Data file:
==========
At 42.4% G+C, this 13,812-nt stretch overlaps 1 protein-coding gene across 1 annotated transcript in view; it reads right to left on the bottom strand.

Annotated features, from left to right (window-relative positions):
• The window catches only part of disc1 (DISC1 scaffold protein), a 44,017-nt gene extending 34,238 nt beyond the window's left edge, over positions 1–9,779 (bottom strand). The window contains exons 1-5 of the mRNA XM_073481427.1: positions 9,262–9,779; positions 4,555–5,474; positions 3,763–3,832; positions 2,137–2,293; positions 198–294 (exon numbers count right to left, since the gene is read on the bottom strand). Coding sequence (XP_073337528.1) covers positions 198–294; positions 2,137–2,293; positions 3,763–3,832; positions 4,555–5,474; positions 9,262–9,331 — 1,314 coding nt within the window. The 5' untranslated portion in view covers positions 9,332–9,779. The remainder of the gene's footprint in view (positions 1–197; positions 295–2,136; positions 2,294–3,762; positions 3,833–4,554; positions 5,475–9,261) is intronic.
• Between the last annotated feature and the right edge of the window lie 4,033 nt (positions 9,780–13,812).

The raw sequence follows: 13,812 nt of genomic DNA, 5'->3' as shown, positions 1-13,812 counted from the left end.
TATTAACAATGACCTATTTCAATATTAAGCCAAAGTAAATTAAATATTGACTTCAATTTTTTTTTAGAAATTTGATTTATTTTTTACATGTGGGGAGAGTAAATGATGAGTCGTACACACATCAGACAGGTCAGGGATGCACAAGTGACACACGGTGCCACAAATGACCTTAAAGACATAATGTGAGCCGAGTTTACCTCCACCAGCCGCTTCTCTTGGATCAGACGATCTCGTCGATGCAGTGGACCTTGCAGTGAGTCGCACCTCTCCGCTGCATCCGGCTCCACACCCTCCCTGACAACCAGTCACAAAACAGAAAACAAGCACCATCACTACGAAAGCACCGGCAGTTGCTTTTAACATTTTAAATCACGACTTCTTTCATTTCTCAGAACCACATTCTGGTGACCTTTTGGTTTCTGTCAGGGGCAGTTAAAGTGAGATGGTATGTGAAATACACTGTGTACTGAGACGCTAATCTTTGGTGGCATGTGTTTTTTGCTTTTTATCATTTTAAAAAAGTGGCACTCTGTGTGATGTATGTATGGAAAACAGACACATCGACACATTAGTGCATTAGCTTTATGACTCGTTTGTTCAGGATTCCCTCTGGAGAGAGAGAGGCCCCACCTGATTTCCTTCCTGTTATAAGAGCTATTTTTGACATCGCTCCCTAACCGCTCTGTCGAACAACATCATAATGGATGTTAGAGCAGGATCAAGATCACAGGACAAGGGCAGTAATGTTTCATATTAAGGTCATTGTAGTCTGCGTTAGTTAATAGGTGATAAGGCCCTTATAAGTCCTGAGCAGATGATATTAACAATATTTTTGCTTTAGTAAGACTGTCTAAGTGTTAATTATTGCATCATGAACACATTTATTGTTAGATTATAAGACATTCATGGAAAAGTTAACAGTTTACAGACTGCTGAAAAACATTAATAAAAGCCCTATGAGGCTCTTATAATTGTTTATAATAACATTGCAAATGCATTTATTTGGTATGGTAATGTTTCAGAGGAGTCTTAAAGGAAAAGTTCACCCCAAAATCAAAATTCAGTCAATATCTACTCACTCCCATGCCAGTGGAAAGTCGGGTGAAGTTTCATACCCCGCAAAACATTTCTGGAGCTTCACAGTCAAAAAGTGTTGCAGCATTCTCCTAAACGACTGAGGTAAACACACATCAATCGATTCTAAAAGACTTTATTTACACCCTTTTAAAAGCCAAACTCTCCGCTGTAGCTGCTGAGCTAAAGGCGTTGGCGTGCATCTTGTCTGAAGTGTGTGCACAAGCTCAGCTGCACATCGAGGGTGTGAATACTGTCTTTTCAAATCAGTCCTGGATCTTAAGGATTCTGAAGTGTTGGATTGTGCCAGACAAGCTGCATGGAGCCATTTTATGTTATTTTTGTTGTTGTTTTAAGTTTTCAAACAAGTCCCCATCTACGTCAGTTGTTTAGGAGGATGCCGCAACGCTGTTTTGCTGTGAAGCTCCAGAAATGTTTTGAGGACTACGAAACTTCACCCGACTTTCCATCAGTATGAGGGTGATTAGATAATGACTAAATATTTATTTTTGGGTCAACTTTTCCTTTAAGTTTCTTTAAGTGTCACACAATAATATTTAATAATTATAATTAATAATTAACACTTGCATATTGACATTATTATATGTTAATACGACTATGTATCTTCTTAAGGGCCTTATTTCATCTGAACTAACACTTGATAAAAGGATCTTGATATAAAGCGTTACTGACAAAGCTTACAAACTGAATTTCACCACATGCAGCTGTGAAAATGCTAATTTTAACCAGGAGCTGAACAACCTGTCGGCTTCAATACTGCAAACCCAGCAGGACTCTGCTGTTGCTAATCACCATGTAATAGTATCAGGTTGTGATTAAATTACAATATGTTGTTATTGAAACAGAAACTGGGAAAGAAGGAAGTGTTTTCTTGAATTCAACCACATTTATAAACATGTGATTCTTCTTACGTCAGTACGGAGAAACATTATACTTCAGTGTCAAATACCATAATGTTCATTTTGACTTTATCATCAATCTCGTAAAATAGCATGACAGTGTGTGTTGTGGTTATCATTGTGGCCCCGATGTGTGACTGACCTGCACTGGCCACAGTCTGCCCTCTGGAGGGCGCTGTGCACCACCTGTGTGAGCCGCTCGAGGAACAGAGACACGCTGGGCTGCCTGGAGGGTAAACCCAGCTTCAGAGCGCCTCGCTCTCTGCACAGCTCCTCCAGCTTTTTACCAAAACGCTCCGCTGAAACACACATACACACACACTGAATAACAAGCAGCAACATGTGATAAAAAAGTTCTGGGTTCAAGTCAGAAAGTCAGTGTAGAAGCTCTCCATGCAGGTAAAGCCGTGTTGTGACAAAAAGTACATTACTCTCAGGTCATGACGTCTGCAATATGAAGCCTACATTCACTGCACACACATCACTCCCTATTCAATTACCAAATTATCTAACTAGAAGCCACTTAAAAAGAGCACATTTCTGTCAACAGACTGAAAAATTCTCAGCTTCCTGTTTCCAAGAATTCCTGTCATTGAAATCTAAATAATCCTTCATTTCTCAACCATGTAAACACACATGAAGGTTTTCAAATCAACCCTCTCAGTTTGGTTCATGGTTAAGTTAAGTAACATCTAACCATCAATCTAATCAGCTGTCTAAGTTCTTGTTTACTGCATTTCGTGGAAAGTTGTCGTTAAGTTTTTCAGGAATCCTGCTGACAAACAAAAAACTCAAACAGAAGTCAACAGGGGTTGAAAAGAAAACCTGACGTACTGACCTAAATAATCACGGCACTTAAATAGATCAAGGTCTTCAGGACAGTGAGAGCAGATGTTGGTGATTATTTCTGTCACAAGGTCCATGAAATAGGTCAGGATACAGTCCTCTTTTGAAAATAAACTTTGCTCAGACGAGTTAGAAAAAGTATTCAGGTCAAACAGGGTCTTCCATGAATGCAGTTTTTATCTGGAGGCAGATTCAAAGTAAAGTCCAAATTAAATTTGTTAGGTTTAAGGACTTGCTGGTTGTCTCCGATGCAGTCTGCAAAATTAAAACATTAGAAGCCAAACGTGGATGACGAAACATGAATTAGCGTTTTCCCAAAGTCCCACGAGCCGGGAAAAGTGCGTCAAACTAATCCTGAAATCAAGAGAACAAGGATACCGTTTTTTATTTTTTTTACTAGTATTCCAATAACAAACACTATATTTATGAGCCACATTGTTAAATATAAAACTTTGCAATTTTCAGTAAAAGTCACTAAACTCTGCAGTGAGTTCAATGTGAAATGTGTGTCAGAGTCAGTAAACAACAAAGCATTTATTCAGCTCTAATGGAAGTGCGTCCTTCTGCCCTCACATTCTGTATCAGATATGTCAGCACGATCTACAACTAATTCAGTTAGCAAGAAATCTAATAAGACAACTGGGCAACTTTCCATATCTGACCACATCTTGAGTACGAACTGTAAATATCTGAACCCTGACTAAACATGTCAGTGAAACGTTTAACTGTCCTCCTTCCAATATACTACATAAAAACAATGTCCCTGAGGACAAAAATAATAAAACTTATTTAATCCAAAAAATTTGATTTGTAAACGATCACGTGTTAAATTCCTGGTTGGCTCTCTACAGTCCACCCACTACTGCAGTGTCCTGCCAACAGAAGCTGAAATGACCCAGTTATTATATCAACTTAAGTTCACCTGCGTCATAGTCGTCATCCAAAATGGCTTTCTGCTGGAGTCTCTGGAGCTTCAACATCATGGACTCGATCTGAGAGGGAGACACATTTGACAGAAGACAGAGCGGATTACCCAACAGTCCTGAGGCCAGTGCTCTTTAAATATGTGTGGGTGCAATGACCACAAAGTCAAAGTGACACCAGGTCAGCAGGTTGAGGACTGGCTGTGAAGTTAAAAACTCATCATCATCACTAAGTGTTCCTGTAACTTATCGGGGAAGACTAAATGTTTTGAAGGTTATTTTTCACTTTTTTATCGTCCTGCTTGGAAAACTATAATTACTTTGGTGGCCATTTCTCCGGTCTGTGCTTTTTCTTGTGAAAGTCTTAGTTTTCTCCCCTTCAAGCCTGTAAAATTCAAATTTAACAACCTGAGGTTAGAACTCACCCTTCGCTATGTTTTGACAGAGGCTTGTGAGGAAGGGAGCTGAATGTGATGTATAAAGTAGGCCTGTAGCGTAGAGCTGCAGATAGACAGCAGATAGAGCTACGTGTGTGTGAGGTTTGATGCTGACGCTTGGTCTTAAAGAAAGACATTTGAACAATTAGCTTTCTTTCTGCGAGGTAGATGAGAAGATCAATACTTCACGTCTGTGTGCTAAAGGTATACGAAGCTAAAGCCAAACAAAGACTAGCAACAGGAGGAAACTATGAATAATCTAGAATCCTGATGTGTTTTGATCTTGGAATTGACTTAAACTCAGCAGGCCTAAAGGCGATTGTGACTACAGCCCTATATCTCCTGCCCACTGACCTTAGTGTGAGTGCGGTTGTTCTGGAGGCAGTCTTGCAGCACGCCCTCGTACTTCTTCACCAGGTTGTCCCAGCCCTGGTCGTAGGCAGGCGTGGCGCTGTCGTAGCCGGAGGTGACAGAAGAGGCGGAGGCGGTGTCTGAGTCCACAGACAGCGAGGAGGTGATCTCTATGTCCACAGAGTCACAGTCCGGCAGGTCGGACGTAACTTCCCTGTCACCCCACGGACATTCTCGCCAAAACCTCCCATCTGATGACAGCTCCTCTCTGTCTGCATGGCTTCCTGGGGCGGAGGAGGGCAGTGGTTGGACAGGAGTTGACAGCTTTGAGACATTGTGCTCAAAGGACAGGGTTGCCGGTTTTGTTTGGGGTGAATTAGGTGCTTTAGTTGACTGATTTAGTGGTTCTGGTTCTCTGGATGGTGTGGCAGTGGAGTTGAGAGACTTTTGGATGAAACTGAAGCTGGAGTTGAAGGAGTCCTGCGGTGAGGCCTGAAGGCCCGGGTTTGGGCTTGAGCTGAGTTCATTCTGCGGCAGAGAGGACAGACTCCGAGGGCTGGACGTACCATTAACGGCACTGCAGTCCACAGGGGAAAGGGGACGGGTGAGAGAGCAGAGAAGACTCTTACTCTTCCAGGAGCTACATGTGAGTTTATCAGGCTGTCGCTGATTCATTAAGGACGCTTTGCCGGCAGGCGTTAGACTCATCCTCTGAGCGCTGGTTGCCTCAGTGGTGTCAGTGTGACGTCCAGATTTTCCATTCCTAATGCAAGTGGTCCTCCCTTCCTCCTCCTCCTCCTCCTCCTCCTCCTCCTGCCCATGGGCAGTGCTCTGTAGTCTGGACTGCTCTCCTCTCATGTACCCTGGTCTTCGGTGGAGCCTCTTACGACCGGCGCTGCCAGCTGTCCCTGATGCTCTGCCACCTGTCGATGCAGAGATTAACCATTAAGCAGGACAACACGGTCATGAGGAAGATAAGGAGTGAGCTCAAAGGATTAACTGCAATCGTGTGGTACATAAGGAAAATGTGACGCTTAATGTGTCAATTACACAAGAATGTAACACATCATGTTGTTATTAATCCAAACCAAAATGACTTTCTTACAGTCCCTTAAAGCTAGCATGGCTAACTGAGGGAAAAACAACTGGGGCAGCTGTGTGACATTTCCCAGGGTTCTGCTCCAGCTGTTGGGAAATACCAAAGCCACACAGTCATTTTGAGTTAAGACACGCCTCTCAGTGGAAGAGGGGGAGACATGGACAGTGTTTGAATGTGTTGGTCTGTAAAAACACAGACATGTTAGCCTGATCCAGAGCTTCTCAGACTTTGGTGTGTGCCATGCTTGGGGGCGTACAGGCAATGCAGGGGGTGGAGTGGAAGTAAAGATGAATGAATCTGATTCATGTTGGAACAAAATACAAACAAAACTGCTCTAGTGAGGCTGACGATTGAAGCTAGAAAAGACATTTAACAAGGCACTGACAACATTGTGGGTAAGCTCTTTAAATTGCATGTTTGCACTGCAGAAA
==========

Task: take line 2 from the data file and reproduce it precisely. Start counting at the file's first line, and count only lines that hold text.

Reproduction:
Annotated features, from left to right (window-relative positions):